Ex-Solyndra CEO Receives $6.6 Billion From Biden Administration For Semiconductor Project

The Biden administration will soon send $6.6 billion to a semiconductor project operated by the former CEO of Solyndra — a failed solar energy company at the center of a scandal over government misspending during the Obama administration.

Secretary of Commerce Gina Raimondo recently announced that Taiwanese chipmaker TSMC’s Arizona subsidiary, led by former Solyndra CEO Brian Harrison, would receive $6.6 billion to construct a factory in Phoenix, Arizona.

The Washington Free Beacon pointed out that Harrison was the head of Solyndra when the company declared bankruptcy in 2011 upon receiving more than $500 million in loans from the Obama administration.

In a statement, President Joe Biden touted his administration’s plan to fund the project. The company said it would invest an additional $65 million in its manufacturing compound in Arizona, which already has two factories and is currently establishing a third.

“Thanks to the investment, TSMC will also build a third chip factory in Phoenix, increasing its total investment in Arizona to $65 million and creating over 25,000 direct construction and manufacturing jobs, along with thousands of indirect jobs,” the president said.

The funds will come from the CHIPS and Science Act, which the president signed in 2022. Such funding intends to boost U.S. chip manufacturing and challenge China’s dominance of the semiconductor industry.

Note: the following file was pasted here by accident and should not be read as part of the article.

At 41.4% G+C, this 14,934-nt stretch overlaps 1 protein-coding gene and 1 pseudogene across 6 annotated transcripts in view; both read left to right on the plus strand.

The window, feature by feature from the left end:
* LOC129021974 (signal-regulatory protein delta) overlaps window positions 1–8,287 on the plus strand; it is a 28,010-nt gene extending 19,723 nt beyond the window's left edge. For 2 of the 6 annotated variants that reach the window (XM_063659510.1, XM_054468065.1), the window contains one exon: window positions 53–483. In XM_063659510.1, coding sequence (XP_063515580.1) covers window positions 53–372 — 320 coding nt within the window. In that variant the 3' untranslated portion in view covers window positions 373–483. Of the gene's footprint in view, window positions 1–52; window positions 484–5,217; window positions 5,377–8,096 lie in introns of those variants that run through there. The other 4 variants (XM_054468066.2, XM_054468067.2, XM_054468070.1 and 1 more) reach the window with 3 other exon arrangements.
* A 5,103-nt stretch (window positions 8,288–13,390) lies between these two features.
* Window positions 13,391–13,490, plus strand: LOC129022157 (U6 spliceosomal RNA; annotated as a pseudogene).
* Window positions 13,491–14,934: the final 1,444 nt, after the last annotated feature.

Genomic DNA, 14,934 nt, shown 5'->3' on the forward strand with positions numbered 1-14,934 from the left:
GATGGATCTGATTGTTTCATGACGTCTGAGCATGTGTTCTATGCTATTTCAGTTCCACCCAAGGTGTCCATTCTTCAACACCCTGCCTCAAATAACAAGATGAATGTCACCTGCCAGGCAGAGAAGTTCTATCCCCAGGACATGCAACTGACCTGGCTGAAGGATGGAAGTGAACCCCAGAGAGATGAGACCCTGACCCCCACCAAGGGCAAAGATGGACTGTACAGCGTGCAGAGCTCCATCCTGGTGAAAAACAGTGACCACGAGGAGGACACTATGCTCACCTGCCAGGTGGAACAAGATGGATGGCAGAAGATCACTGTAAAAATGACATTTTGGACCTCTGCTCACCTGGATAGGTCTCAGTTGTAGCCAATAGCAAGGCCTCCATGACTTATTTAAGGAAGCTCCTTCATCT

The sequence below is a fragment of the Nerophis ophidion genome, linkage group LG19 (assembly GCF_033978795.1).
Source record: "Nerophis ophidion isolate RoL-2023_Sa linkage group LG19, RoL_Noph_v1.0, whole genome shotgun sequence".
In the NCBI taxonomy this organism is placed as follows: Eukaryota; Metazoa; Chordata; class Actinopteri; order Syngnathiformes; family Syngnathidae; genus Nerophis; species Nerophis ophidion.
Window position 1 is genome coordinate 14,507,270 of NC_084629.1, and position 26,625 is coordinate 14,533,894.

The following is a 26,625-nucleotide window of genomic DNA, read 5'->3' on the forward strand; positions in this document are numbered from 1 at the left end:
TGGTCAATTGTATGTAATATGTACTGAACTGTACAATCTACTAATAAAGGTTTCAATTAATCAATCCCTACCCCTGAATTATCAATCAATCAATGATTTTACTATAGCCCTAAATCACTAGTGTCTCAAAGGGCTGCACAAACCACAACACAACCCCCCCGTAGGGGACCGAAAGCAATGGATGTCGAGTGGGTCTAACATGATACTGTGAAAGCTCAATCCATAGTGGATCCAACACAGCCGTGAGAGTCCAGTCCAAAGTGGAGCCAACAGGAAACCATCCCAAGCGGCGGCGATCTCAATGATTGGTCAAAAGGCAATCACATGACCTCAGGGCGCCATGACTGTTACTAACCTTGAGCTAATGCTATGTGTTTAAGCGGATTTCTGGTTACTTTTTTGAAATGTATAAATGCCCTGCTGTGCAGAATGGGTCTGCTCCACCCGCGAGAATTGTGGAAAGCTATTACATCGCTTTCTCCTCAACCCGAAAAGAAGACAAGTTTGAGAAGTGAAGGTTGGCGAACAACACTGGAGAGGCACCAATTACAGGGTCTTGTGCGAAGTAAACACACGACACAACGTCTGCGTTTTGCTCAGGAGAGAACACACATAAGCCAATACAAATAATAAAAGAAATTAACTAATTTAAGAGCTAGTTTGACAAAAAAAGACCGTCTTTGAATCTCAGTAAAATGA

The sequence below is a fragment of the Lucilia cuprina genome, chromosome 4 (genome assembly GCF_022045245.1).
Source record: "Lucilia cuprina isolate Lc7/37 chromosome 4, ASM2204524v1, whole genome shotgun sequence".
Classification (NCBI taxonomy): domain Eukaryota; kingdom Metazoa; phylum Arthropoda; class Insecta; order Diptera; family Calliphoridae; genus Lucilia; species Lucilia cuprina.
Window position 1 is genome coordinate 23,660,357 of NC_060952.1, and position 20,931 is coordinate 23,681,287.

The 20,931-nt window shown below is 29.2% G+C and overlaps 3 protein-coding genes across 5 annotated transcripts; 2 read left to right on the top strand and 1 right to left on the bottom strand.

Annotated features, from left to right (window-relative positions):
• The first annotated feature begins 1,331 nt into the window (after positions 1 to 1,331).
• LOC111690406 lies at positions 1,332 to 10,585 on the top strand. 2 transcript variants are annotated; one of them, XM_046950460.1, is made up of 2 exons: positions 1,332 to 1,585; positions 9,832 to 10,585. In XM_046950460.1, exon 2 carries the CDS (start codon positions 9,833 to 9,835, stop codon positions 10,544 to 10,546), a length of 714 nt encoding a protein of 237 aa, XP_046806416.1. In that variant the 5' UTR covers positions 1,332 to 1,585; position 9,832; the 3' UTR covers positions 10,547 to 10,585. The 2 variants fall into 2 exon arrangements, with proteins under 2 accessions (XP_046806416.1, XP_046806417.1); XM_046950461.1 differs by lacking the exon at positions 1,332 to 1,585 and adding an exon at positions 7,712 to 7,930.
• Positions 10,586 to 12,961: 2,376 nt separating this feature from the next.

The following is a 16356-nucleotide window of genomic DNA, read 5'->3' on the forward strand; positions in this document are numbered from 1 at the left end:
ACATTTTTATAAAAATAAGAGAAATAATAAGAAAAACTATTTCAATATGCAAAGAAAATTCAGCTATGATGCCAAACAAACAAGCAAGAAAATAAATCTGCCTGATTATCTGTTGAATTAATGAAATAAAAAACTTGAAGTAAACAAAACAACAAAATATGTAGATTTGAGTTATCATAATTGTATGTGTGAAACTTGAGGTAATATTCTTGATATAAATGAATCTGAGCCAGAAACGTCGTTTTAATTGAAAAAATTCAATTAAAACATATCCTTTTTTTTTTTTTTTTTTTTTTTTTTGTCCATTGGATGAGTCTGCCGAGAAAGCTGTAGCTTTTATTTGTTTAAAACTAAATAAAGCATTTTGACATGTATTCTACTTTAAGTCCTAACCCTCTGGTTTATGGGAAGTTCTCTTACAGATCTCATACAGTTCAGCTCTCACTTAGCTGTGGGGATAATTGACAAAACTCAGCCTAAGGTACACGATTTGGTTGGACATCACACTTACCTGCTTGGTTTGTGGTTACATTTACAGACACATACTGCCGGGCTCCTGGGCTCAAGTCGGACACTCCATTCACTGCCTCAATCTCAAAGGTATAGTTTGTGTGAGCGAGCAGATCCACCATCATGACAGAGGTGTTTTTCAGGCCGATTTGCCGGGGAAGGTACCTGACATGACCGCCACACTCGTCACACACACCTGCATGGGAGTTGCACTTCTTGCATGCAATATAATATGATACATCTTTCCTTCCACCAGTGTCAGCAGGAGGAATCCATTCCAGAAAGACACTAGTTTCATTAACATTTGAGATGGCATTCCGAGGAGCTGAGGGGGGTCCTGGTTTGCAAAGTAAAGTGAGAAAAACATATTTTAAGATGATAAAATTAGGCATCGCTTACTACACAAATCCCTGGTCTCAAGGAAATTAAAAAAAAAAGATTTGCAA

While speaking to CNBC, Harrison, who has overseen TSMC’s projects in Arizona, said he played a major role in securing the funds.

“We’re in the process of applications for the CHIPS Act funding,” Harrison told the outlet.

In 2021, Harrison joined TSMC Arizona. Since April 2023, he has served as the company’s president. From 2010-2011, he served as CEO of Solyndra.

Under an Obama-era stimulus program, Solyndra garnered over $500 million in loans. During Harrison’s tenure, the company eventually declared bankruptcy and defaulted on the loans, according to the Washington Free Beacon.

In 2011, an investigation ensued, with investigators reportedly seizing Solyndra’s records from Harrison. Despite this, the CEO was never charged.

It was later determined that executives at Solyndra sent misleading information to the Department of Energy (DOE) during loan negotiations in 2009. The company also provided falsehoods “while drawing down loan proceeds.”